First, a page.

Thanks Andrew, just a bit of messing around really :). Only the one to go noe, what could possibly go wrong :D :lol:

I spent the afternoon walking around Epping Forest again today, looking for these mystical Hawfinch that have invaded the east of the country this winter, they remain elusively mystical to me but there was plenty else to see on an otherwise grey, dingy, mizzly day. Light levels were pretty awful however so the photo's are all very much of the 'record' variety.

Nuthatches and Treecreepers were relatively commonplace, foraging amongst the large groups of Long-tailed, Blue, Great and Coal Tits.
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and on Connaught Water on the southern end of the forest were some Goosander (and a Pintail drake who stayed out of camera range) mixing in with the usual collection of dabbling and diving ducks. They were drawing a fair bit of attention as you can see on the opposite bank. When I reached the group of Birdwatches they stopped to ask for confirmation of what they were and were all very chuffed to find out what they had been looking at :)
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Goosander drakes. (there was also a single female)

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Shoveler

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Tufted Duck & a Great-crested Grebe in it's less flamboyant winter getup.
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Allan.W.
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Re: Bugboys mission

Postby Allan.W. » Tue Jan 09, 2018 6:09 pm

Love the shot of the Goosanders Bugboy ,and the birders in the background busily checking their field guides !
I also had a look for Hawfinches in part of the Orlestone forest over the Christmas holiday ,and was lucky enough to see 2 (and get a couple of naff shots ) Well pleased ! Regards Allan.W.

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Wurzel
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Re: Bugboys mission

Postby Wurzel » Wed Jan 10, 2018 11:21 pm

Great shots of the Goosander Bugboy :D :mrgreen: - not a species to get close to easily - they're either in the very middle or far reaches of a lake :roll: :D

Have a goodun

Wurzel

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Andrew555
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Re: Bugboys mission

Postby Andrew555 » Fri Jan 12, 2018 11:19 am

I think I have a single pic of a Goosander, in the far middle of a lake, exactly as Wurzel says.. :lol:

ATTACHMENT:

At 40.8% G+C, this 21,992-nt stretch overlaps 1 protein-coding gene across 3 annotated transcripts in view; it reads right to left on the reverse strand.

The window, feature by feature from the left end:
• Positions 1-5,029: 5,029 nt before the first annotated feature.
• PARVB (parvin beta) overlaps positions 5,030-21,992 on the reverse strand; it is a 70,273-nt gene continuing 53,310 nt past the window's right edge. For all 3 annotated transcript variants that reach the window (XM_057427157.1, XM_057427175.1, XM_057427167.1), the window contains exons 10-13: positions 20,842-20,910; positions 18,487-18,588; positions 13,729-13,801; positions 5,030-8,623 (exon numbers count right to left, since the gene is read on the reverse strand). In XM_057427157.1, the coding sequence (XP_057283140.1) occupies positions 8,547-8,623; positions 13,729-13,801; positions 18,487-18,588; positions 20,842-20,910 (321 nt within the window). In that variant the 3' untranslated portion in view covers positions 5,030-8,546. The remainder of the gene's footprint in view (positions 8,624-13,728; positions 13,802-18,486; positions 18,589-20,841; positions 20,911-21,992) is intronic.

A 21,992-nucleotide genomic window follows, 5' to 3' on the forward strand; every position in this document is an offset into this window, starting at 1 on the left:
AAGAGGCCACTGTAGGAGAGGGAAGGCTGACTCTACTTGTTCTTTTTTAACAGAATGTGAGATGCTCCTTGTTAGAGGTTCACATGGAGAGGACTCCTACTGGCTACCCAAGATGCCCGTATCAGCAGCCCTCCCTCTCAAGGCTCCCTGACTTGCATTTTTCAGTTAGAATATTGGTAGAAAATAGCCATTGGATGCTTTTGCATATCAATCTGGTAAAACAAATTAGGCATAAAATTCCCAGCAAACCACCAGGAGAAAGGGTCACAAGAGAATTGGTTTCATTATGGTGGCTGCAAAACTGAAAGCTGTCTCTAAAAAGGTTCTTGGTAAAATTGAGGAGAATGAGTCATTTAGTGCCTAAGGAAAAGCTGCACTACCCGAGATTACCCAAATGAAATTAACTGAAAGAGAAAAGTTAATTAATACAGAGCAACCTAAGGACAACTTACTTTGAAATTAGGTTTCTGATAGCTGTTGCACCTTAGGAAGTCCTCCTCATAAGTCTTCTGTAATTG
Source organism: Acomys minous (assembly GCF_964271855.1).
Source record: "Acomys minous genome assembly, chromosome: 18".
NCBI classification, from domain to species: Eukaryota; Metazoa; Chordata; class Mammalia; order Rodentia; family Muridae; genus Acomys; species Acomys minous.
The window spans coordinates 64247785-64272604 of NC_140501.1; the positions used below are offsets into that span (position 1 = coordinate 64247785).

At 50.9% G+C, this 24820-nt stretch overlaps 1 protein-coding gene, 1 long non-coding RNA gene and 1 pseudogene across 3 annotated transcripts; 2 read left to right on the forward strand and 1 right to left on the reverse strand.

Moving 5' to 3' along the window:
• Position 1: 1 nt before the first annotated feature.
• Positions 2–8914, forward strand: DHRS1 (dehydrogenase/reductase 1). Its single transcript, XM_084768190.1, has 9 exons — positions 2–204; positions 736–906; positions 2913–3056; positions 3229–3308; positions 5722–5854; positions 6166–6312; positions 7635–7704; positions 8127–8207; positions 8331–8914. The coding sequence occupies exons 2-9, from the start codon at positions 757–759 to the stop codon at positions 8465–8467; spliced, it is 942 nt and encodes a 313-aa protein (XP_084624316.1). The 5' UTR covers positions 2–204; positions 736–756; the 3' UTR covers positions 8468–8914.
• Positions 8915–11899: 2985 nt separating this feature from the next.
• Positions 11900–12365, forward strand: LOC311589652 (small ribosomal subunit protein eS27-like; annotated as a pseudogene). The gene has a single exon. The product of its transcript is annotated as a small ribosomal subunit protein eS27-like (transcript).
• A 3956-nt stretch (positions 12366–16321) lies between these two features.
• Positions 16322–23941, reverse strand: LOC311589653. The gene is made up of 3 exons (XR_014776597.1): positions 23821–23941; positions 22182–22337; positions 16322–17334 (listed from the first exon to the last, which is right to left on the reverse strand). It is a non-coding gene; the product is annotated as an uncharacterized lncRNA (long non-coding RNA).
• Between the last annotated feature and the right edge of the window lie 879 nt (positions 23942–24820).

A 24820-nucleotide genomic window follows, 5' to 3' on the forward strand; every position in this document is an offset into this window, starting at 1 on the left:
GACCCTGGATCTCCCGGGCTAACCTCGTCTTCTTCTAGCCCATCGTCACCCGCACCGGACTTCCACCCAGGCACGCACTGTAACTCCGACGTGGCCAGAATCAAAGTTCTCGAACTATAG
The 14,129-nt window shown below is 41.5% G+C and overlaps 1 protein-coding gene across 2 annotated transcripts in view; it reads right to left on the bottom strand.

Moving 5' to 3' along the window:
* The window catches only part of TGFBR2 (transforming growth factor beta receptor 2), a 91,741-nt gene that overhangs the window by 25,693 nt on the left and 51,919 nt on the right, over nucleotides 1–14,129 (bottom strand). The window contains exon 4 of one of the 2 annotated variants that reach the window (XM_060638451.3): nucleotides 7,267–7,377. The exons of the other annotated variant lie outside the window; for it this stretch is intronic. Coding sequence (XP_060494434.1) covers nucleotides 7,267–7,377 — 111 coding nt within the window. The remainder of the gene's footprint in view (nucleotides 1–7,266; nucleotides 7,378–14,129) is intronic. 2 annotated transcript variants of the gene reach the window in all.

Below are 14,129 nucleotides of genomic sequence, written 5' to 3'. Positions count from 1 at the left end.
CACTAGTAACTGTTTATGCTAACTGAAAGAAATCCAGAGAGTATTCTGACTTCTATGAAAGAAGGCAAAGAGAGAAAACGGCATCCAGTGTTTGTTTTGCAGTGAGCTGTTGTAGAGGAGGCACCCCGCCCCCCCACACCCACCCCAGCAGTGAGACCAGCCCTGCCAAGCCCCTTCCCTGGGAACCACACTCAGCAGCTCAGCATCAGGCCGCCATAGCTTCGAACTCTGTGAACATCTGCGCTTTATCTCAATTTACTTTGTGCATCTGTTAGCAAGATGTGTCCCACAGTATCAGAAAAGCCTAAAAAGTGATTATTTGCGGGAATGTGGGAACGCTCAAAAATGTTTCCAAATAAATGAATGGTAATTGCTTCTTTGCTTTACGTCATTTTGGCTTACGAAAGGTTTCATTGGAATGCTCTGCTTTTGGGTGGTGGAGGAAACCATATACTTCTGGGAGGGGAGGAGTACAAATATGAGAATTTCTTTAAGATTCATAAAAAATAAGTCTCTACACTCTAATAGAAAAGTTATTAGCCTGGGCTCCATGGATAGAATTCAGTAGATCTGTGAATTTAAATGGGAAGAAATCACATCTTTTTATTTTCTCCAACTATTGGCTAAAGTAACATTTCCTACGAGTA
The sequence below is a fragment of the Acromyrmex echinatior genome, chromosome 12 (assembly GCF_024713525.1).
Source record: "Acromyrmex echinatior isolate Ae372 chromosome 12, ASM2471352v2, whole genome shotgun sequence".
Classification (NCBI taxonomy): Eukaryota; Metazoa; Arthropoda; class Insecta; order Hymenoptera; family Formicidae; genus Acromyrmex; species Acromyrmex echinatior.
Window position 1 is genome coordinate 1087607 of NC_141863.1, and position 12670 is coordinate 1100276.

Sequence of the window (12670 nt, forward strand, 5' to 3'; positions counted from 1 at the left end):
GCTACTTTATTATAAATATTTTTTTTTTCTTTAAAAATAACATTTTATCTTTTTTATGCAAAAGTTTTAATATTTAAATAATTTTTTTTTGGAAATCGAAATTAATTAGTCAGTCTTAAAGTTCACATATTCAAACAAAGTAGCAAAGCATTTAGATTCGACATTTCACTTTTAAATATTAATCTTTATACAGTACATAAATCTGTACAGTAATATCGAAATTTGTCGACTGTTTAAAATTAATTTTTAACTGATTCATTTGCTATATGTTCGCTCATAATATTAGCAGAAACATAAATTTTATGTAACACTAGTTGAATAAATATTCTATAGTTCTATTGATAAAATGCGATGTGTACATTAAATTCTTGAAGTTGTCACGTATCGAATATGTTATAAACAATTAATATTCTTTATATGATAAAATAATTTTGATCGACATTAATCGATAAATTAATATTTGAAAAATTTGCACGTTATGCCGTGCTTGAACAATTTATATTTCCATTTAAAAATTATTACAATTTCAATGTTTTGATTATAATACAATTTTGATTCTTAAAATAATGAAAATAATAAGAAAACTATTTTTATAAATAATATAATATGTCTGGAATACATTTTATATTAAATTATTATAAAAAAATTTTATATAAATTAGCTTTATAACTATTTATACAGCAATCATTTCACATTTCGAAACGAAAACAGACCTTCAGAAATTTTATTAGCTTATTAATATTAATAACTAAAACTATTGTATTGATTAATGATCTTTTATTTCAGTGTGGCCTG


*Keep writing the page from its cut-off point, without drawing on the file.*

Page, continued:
Cheers

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Goldie M
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Re: Bugboys mission

Postby Goldie M » Fri Jan 12, 2018 1:17 pm

Hi! Bugboy, looks like we're seeing the same birds, Goosenders,/Shovelers, :D Goldie :D

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bugboy
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Re: Bugboys mission

Postby bugboy » Fri Jan 12, 2018 5:56 pm

Thanks Wurzel and Andrew, those Goosander were indeed firmly stationed in the center of the lake, luckily it's a smallish lake so still just about in range for me :) (the picture is rather cropped :wink:)
Looks like it doesn't it Goldie :)


12th January, Bookham

My first trip of the year to (a very muddy) Bookham Commons. Had I had a bit better luck I’d have gone on Wednesday, the only decent day down here in the south east this week. Unfortunately that coincided with the only day I was working this week, so I chose a day when the cloud cover was predicted to be slightly thinner than the others.

Eggs and birds were the menu of today, I found some more Brown Hairstreak eggs including a couple conveniently laid next to the train station, one positioned even more conveniently on an isolated sprig, making it easy for me to find the caterpillar if it survives that long.
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My Purple Hairstreak egg is still attached where I left it last year and a bit of searching turned up a further two more on the same low hanging bough (the neatly tied blade of grass is my discreet marker for the egg).
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Checking on the single Red Admiral egg I discovered a further three more which must have been laid since my last visit (I can’t believe I’d have missed them given how closely I’d searched the area before)
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If any mycologists happen to know what this tiny mushroom is I’d be grateful (about 1.5cm diameter)
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Birdlife was pretty standard fare for the time of year but a few were getting ahead of the game, some Jackdaws were squabbling over a hole in a tree and the Herons were showing a bit of interest in one of the Heronry’s.
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A Heron staking its claim!

The Flocks of Redwing and Tits were all still in winter mode though, food the only thing on their minds.
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This Nuthatch was hammering the hell out of this dead branch, or something it had wedged in a groove.

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Blue Tit

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Marsh Tit

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You can see I was peering through the undergrowth at this Goldfinch as he stuffed his face with Burdock seeds.

A very pleasant way to spend an otherwise damp and cloudy January day
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Goldie M